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Estia Greek Taverna

by Nancy Donovan; Photo by Phil Gray
…A Dining Review from the pages of South Jersey Magazine…

Modern Family: Estia Greek Taverna 140 W. Route 70 Marlton (856) 596-5500 4 Forks

The South Jersey Magazine offices are just a stone’s throw from the former Pietro’s Coal Oven Pizzeria, so when we saw that owners Pete and Nick Pashalis, along with partner John Lois, made the switch from Italian to Greek, we couldn’t help but raise an eyebrow. Estia Restaurant in Philadelphia has been a well-known spot for more than seven years, serving up authentic Greek dishes to the metropolitan masses, but could that concept translate to Route 70 in South Jersey?

The Pashalis brothers did much more than switch signs, gutting the entire restaurant and resurrecting their take on modern Greek style. Think lots of light stone, white linens and rich woods, with a jaw-dropping, arched wooden ceiling. With the light bursting into dozens of glass doors, there’s a delicate beauty to it, rustic and timeless but still elegant enough for a high-end dinner and a few glasses of wine.

The entry wall features a fully stocked bar with a sprawling marble bar top and its own private booths for the after-work or lunch crowd. The bar itself is stocked with all-Greek wines, which our waiter guided us through with ease. He also walked us through the extensive menu, steering us towards the octopus appetizer.

And what arrived was unforgettable, in both appearance and taste. I have tried octopus before, on the Greek island of Mykonos no less, where the tough meat was softened by being pulled from the sea and thrown against the nearest rock a few times. Estia’s preparation was a bit less brutal, as the eatery’s chefs use a specialty tenderizing machine to turn the octopus tentacles into smooth, soft little bites of meat, salty with just a mild bite from the charcoal grill they’re cooked on. It arrived on a purée of fava bean, a mild but creamy addition.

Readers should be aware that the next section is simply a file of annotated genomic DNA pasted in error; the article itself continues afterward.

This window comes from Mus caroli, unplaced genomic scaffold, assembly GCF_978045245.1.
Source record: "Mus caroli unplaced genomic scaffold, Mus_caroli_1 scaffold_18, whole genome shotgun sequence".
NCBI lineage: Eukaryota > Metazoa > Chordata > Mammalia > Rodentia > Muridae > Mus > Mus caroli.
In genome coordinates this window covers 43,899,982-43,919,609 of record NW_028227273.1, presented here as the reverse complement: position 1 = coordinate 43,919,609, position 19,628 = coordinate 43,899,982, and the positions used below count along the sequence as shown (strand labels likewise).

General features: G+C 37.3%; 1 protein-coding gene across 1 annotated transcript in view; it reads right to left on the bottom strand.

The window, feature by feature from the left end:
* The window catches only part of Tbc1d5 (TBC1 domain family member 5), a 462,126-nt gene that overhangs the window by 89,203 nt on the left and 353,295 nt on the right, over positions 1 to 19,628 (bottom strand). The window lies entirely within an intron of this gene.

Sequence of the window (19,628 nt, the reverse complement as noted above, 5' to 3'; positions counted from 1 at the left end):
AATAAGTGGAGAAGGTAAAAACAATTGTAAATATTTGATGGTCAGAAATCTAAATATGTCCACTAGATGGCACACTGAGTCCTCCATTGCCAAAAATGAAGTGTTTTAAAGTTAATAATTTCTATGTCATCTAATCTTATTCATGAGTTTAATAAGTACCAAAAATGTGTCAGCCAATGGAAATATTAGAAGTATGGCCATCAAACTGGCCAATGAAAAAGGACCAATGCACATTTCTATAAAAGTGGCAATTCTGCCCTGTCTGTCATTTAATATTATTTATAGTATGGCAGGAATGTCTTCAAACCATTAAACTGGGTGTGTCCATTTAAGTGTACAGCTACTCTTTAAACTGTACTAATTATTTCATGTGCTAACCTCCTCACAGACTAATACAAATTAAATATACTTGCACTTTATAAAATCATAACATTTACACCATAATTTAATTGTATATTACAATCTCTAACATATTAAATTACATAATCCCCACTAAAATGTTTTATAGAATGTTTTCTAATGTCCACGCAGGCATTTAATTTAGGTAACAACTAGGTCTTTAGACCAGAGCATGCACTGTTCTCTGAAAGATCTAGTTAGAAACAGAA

While there were more than enough seafood starters to pick from, the vegetarian cheese saganaki was calling my name. Squares of Kefalograviera cheese—a sheep’s milk cheese similar to mozzarella but saltier with a bit more chew—gets lightly pan-fried until there’s a crispy outer shell, housing gooey and hearty cheese, served only with a fresh lemon for a bit of acid. I could have eaten this for an appetizer, entrée and dessert, it was so good. Sometimes, the simplest plates are the most addicting.

Simplicity benefited the lavraki, as well. The Mediterranean sea bass arrived in two filets (though you can have it served whole on the bone), lightly grilled and topped with lemon, herbs and briny capers. The buttery meat needed little more than the capers to really shine, while the extra bit of lemon helped freshen the dish and really give it the Mediterranean feel it was going for. But the accompanying side of horta, a sautéed mix of rainbow chard and other seasonal greens, was bitter and bland, and distracted from the light, fresh fish it came alongside.

When I walked into Estia, I was craving some really good Greek lamb. And while I was disappointed by the limited number of “turf” or non-seafood options, the lamb chops that were served were juicy and well-prepared. Available in a choice of three or four cuts, they were served with a crispy salty exterior and still had a light gaminess. It tasted especially good when dipped in house-made tzatziki sauce, a creamy blend of yogurt, cucumber and spice. The lamb’s side offering of smashed and fried potatoes was a step above the fish’s side, and went well with the rest of the plate.

Dessert brought along its own unique experiences to the meal. First came the Greek coffee, without a doubt the most unusual cup of coffee I’ve ever tried. Picture a bitter, unfiltered espresso, with a thick layer of grounds at the bottom and strong, creamy coffee at the top. Our waiter explained the traditional drink, which was definitely off-putting for a first-timer like me. Some Greeks even use the remaining grounds to tell fortunes, though I just stared at mine with apprehension.

But the galaktoboureko—don’t worry, I still have trouble pronouncing it—was a much more pleasant experience. Layers of crunchy phyllo dough sandwiched a thick semolina custard filling, all baked together to form a cake and drizzled with a lemon and orange syrup. This is what I look for when I want to end a meal, not too overpowering but certainly not forgettable, either. It had a mild sweetness, but was creamy and fragrant enough to help wrap up a dinner packed with flavor.

There’s a familiar, family feel to Estia Greek Taverna. Maybe it’s the way that the servers and chefs talk about the food they’re serving with such pride, or maybe it’s because they are creating old-school, classic Greek plates. But at the same time, nothing seems stuffy or overworked, and the space might be one of the most beautiful dining rooms in South Jersey. They’ve managed to find a happy medium that could please anyone looking for a break from average local fare. And they’ve managed to do that with tasty results.

Photo: The Octopus appetizer at Estia

Published (and copyrighted) in South Jersey Magazine, Volume 11, Issue 5 August, 2014).
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